Flagpoling is a completely legal process to activate a new Canadian immigration status.
The process involves leaving Canada, being refused entry into the USA and then re-entering Canada.
This article was primarily written to assist those wanting to activate an IEC work permit while already visiting Canada.
If you’re already visiting or working in Canada and have been approved for a new work permit (or even Permanent Residency), flagpoling may also be an option for you as well.
Nervous about crossing borders? I know I am! The idea of flagpoling can be intimidating, especially as there isn’t much information about it online.
Here’s everything you need to know about flagpoling to get the job done quickly and (hopefully) painlessly.
Published 2017, last updated January 2023.
How Flagpoling works: the process
Flagpoling is quite straightforward once you have your head around it.
- Travel to the Canadian border. On reaching the border booth(s), advise the USA border official that you are flagpoling to activate a Canadian work permit
- They will give you ‘referral’ piece of paper (usually orange) and instruct you to go inside the US immigration office
- In here, you will complete a Refusal of Admission form. They will then send you back to the Canadian side. Follow the directions given
- To activate your new work permit in the CBSA office, you will need to have all your documents to hand
IEC applicants should have their proof of funds and insurance plus printed POE as per the official checklist (note that proof of job or vaccination is no longer required).
A requirement of the IEC is to have health insurance covering the length of your stay when activating the permit. Those who flagpole without this may receive a shortened work permit and/or be refuse one altogether.
An alternative is BestQuote (120+ nationalities, includes basic ski coverage as standard).
Important things to know about Flagpoling
- Flagpoling doesn’t count as being officially being refused entry. It is an administrative refusal which will not impact any future travel to the USA or anywhere else
- It is not possible to ‘flagpole’ or activate an IEC work permit at an airport unless flying into the airport from an international destination
- Border crossings are found across the country. Note that some of the smaller crossings close at night
- A good option for flagpoling from Vancouver is Point Roberts. This border is accessible via public transport and is also generally quiet, which means a quicker crossing.
- The busiest Southern Ontario (Queenston, Niagara Falls, Rainbow Bridge and Fort Erie – Peace Bridge) and Quebec crossings (Saint-Bernard-de-Lacolle and Saint-Armand/Philipsburg) only allow flagpoling on restricted days and times (check before you go!)
- A valid ESTA is not required for flagpoling as you’re not actually entering the USA
- While flagpoling, it’s important to be aware that land border officers are, in general, less familiar with the IEC program than their airport counterparts. Read on for my own experience!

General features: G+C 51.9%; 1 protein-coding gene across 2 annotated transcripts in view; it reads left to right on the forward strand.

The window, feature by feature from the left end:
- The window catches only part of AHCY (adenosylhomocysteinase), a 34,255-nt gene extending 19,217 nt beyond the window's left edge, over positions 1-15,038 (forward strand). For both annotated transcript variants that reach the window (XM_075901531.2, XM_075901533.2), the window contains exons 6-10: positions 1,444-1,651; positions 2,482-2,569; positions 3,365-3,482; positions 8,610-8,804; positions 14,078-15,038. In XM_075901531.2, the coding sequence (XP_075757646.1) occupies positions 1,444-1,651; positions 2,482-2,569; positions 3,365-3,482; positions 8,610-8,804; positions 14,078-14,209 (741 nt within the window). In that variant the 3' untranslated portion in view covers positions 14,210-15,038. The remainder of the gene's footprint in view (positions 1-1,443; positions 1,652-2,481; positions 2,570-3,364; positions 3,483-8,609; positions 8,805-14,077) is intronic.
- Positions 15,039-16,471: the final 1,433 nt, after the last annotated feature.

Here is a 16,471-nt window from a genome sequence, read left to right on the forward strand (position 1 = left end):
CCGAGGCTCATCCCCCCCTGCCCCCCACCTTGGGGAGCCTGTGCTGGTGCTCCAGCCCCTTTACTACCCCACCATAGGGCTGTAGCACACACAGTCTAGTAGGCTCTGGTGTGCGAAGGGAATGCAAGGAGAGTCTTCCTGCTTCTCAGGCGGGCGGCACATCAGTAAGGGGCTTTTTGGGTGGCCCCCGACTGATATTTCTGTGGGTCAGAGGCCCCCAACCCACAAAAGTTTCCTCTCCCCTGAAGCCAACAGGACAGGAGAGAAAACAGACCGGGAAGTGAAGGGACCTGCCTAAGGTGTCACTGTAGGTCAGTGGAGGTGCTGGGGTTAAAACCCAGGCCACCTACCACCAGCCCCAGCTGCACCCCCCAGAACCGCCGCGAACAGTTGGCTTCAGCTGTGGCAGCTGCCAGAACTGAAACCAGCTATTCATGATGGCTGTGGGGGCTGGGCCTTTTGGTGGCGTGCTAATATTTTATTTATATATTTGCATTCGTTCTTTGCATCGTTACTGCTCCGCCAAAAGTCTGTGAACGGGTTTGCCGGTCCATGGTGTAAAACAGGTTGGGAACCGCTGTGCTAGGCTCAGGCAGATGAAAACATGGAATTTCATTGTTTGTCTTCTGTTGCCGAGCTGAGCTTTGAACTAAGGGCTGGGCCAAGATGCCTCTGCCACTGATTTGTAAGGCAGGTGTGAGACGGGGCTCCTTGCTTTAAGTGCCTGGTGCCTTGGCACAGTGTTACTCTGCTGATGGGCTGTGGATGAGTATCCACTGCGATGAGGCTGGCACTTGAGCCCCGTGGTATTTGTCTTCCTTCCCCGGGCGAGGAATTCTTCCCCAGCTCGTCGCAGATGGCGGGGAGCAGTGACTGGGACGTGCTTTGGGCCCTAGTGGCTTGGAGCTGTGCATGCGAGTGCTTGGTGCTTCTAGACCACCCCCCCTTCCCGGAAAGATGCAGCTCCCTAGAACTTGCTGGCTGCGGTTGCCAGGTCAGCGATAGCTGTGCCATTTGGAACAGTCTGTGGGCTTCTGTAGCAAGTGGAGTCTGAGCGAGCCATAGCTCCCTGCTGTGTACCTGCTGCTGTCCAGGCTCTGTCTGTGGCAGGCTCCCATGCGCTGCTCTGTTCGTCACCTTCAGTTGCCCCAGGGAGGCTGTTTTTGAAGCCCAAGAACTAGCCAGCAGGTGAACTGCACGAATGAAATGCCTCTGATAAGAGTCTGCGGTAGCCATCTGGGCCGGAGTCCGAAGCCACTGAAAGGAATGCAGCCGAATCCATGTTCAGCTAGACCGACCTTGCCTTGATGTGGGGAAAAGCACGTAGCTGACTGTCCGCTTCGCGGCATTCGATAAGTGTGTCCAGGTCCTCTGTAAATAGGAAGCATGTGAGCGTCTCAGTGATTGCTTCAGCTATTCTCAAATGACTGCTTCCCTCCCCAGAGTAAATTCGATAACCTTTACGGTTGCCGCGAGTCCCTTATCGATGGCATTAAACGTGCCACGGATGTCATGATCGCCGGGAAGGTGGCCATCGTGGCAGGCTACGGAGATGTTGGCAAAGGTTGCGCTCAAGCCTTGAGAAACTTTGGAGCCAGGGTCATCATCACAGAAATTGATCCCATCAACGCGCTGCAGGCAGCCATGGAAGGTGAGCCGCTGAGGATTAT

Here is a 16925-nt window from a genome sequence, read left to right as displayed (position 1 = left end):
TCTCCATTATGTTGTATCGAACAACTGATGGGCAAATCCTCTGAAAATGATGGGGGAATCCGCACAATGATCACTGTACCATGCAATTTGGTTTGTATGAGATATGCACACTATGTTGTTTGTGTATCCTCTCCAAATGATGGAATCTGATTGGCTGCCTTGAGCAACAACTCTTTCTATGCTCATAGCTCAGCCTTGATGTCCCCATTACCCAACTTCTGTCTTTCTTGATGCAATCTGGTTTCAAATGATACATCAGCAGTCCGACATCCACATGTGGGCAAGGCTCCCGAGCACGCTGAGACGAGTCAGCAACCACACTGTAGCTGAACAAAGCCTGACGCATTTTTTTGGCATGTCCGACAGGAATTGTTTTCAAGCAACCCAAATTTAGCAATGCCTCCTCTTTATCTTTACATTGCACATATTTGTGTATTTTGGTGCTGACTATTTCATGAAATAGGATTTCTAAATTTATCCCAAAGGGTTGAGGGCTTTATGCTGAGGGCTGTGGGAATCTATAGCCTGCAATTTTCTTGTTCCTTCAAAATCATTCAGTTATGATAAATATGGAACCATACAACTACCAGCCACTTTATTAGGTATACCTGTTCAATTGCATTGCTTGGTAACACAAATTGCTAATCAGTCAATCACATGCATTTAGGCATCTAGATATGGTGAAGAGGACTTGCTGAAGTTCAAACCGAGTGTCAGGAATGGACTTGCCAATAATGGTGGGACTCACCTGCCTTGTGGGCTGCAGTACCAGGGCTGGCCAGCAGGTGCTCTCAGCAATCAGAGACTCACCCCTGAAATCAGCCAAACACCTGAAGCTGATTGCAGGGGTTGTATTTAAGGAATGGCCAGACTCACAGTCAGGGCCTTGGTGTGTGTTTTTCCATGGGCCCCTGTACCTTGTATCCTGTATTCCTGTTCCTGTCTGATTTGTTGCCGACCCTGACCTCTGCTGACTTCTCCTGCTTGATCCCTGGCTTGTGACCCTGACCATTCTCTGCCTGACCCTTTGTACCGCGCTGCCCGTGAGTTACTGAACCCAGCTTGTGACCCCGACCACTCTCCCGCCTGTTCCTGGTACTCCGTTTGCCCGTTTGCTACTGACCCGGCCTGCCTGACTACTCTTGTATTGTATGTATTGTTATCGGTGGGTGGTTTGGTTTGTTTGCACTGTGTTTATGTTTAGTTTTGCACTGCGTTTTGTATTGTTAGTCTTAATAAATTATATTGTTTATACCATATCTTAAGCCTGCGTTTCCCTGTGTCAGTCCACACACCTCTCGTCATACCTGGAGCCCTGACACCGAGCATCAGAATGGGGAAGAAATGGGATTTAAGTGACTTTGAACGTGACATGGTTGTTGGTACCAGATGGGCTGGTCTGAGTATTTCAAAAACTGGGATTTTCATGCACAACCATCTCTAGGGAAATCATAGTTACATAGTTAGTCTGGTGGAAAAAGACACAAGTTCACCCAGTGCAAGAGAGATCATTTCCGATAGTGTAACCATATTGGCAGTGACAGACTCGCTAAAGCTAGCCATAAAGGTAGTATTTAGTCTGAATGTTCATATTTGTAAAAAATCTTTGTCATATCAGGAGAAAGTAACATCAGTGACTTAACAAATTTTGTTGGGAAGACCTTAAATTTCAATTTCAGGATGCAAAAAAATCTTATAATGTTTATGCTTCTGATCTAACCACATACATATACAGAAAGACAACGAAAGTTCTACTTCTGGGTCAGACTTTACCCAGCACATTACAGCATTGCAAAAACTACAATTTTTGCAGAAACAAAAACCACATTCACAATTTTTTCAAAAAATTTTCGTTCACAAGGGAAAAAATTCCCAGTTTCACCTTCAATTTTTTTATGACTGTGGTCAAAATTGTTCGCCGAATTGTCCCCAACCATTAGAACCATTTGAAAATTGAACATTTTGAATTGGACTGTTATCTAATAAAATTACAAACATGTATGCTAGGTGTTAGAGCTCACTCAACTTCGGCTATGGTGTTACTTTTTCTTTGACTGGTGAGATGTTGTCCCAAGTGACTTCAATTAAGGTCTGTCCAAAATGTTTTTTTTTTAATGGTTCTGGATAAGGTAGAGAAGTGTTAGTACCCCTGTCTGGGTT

Flagpoling for new work permits and permanent residency
Stumbled on this post hoping to find out if it is possible to flagpole to activate your (non-IEC) work permit or permanent residency? Depending on your situation, it may be something you can do.
Unfortunately, I am not an immigration lawyer or consultant and, as such, am unable to advise whether flagpoling is an appropriate method for you. Sorry! I wish I was able to help.
As previously mentioned, this post was intended for IEC participants who have received their work permit approval (POE) while visiting or living in Canada. For IEC participants, flagpoling is a legitimate method to activate a a new IEC work permit.
My experience activating a work permit at the land border
When it came to activating my second IEC work permit, I was living on Vancouver Island, British, Columbia.
The Island is a beautiful place, but not super convenient when it comes to border runs. Any trip to Washington from the Island involves a ferry and is difficult to do in one day.
For this reason, I decided NOT to flagpole and make a trip of it instead. I still thought it was worth sharing this experience as the Canadian border side of the experience is the same as flagpoling.
Arriving back in Canada at the Belleville border in Victoria, I was the only person from our ferry directed into the CBSA office. I was asked for my POE, proof of funds and insurance. The border officer was seemingly doing everything by the book.
All was fine until I spotted the date of expiry he had entered on my work permit.
The border officer had dated my work permit to only last five months, not the full year it should have been. Awkward.
I started to explain that the expiry date on my POE was a year after it had been approved, not the expiry date of my intended work permit. He read through my POE twice and then got a supervisor.
Twenty nail-bitingly long minutes later, they called me over to check my new work permit. The date was correct!
Always be sure to check the details on your work permit before leaving the border.
To avoid this tense situation for yourself while flagpoling, read up on my IEC arrival advice.
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Check out these other posts about working holidays in Canada
One half of the Canadian/British couple behind Off Track Travel, Gemma is happiest when hiking on the trail or planning the next big travel adventure. JR and Gemma are currently based in the beautiful Okanagan Valley, British Columbia, Canada